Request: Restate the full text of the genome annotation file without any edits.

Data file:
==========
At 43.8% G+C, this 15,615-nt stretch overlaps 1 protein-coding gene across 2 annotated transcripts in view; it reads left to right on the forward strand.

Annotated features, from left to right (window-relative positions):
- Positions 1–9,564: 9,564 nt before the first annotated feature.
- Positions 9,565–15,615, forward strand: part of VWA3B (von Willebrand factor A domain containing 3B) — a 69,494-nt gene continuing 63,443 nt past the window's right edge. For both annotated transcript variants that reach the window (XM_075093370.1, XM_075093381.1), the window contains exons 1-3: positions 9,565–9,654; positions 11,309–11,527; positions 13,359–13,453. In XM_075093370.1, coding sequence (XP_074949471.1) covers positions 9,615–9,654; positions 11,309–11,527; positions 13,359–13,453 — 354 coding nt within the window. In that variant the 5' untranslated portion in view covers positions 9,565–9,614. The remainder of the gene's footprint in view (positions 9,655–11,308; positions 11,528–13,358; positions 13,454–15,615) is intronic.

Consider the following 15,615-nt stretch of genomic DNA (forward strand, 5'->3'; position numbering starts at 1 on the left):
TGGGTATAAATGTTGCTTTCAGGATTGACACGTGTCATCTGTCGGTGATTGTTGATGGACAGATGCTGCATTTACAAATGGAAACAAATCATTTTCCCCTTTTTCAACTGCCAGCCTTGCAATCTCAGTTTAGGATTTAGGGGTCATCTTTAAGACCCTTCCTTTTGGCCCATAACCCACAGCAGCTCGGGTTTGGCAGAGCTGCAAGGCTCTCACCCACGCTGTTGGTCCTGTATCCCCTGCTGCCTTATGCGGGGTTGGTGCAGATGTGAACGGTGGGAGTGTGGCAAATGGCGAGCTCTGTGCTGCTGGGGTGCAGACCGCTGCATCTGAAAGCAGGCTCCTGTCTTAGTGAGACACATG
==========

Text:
At 43.8% G+C, this 15,615-nt stretch overlaps 1 protein-coding gene across 2 annotated transcripts in view; it reads left to right on the forward strand.

Annotated features, from left to right (window-relative positions):
- Positions 1–9,564: 9,564 nt before the first annotated feature.
- Positions 9,565–15,615, forward strand: part of VWA3B (von Willebrand factor A domain containing 3B) — a 69,494-nt gene continuing 63,443 nt past the window's right edge. For both annotated transcript variants that reach the window (XM_075093370.1, XM_075093381.1), the window contains exons 1-3: positions 9,565–9,654; positions 11,309–11,527; positions 13,359–13,453. In XM_075093370.1, coding sequence (XP_074949471.1) covers positions 9,615–9,654; positions 11,309–11,527; positions 13,359–13,453 — 354 coding nt within the window. In that variant the 5' untranslated portion in view covers positions 9,565–9,614. The remainder of the gene's footprint in view (positions 9,655–11,308; positions 11,528–13,358; positions 13,454–15,615) is intronic.

Consider the following 15,615-nt stretch of genomic DNA (forward strand, 5'->3'; position numbering starts at 1 on the left):
TGGGTATAAATGTTGCTTTCAGGATTGACACGTGTCATCTGTCGGTGATTGTTGATGGACAGATGCTGCATTTACAAATGGAAACAAATCATTTTCCCCTTTTTCAACTGCCAGCCTTGCAATCTCAGTTTAGGATTTAGGGGTCATCTTTAAGACCCTTCCTTTTGGCCCATAACCCACAGCAGCTCGGGTTTGGCAGAGCTGCAAGGCTCTCACCCACGCTGTTGGTCCTGTATCCCCTGCTGCCTTATGCGGGGTTGGTGCAGATGTGAACGGTGGGAGTGTGGCAAATGGCGAGCTCTGTGCTGCTGGGGTGCAGACCGCTGCATCTGAAAGCAGGCTCCTGTCTTAGTGAGACACATG